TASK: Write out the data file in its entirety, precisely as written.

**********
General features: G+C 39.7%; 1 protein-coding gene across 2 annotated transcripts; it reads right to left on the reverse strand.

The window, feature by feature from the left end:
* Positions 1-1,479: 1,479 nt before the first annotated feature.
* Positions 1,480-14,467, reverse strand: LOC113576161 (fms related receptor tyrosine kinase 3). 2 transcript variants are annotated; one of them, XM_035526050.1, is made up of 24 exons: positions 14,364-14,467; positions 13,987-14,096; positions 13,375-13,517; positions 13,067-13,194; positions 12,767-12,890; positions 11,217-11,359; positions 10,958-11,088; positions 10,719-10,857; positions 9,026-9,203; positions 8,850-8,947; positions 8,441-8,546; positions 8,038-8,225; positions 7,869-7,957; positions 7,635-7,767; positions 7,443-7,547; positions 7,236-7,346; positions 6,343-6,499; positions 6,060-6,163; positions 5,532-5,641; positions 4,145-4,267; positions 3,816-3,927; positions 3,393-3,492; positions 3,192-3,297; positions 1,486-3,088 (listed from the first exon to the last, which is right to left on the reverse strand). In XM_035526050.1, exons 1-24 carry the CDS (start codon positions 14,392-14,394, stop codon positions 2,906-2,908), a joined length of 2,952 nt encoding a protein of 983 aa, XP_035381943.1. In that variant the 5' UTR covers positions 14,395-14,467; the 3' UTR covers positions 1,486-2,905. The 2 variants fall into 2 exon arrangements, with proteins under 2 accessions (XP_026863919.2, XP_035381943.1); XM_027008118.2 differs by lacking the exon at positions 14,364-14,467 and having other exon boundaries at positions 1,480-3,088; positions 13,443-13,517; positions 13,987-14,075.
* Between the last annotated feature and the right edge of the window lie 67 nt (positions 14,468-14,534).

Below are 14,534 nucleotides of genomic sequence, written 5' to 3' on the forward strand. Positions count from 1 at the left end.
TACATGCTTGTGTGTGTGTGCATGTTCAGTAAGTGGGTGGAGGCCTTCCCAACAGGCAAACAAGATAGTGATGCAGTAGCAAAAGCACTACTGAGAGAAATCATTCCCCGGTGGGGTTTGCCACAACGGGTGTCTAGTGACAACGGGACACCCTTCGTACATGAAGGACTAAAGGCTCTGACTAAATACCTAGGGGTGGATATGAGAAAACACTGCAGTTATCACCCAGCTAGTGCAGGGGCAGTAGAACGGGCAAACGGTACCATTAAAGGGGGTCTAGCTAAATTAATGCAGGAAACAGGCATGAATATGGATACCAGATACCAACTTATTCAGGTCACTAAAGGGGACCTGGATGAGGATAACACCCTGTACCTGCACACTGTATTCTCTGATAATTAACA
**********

General features: G+C 39.7%; 1 protein-coding gene across 2 annotated transcripts; it reads right to left on the reverse strand.

The window, feature by feature from the left end:
* Positions 1-1,479: 1,479 nt before the first annotated feature.
* Positions 1,480-14,467, reverse strand: LOC113576161 (fms related receptor tyrosine kinase 3). 2 transcript variants are annotated; one of them, XM_035526050.1, is made up of 24 exons: positions 14,364-14,467; positions 13,987-14,096; positions 13,375-13,517; positions 13,067-13,194; positions 12,767-12,890; positions 11,217-11,359; positions 10,958-11,088; positions 10,719-10,857; positions 9,026-9,203; positions 8,850-8,947; positions 8,441-8,546; positions 8,038-8,225; positions 7,869-7,957; positions 7,635-7,767; positions 7,443-7,547; positions 7,236-7,346; positions 6,343-6,499; positions 6,060-6,163; positions 5,532-5,641; positions 4,145-4,267; positions 3,816-3,927; positions 3,393-3,492; positions 3,192-3,297; positions 1,486-3,088 (listed from the first exon to the last, which is right to left on the reverse strand). In XM_035526050.1, exons 1-24 carry the CDS (start codon positions 14,392-14,394, stop codon positions 2,906-2,908), a joined length of 2,952 nt encoding a protein of 983 aa, XP_035381943.1. In that variant the 5' UTR covers positions 14,395-14,467; the 3' UTR covers positions 1,486-2,905. The 2 variants fall into 2 exon arrangements, with proteins under 2 accessions (XP_026863919.2, XP_035381943.1); XM_027008118.2 differs by lacking the exon at positions 14,364-14,467 and having other exon boundaries at positions 1,480-3,088; positions 13,443-13,517; positions 13,987-14,075.
* Between the last annotated feature and the right edge of the window lie 67 nt (positions 14,468-14,534).

Below are 14,534 nucleotides of genomic sequence, written 5' to 3' on the forward strand. Positions count from 1 at the left end.
TACATGCTTGTGTGTGTGTGCATGTTCAGTAAGTGGGTGGAGGCCTTCCCAACAGGCAAACAAGATAGTGATGCAGTAGCAAAAGCACTACTGAGAGAAATCATTCCCCGGTGGGGTTTGCCACAACGGGTGTCTAGTGACAACGGGACACCCTTCGTACATGAAGGACTAAAGGCTCTGACTAAATACCTAGGGGTGGATATGAGAAAACACTGCAGTTATCACCCAGCTAGTGCAGGGGCAGTAGAACGGGCAAACGGTACCATTAAAGGGGGTCTAGCTAAATTAATGCAGGAAACAGGCATGAATATGGATACCAGATACCAACTTATTCAGGTCACTAAAGGGGACCTGGATGAGGATAACACCCTGTACCTGCACACTGTATTCTCTGATAATTAACA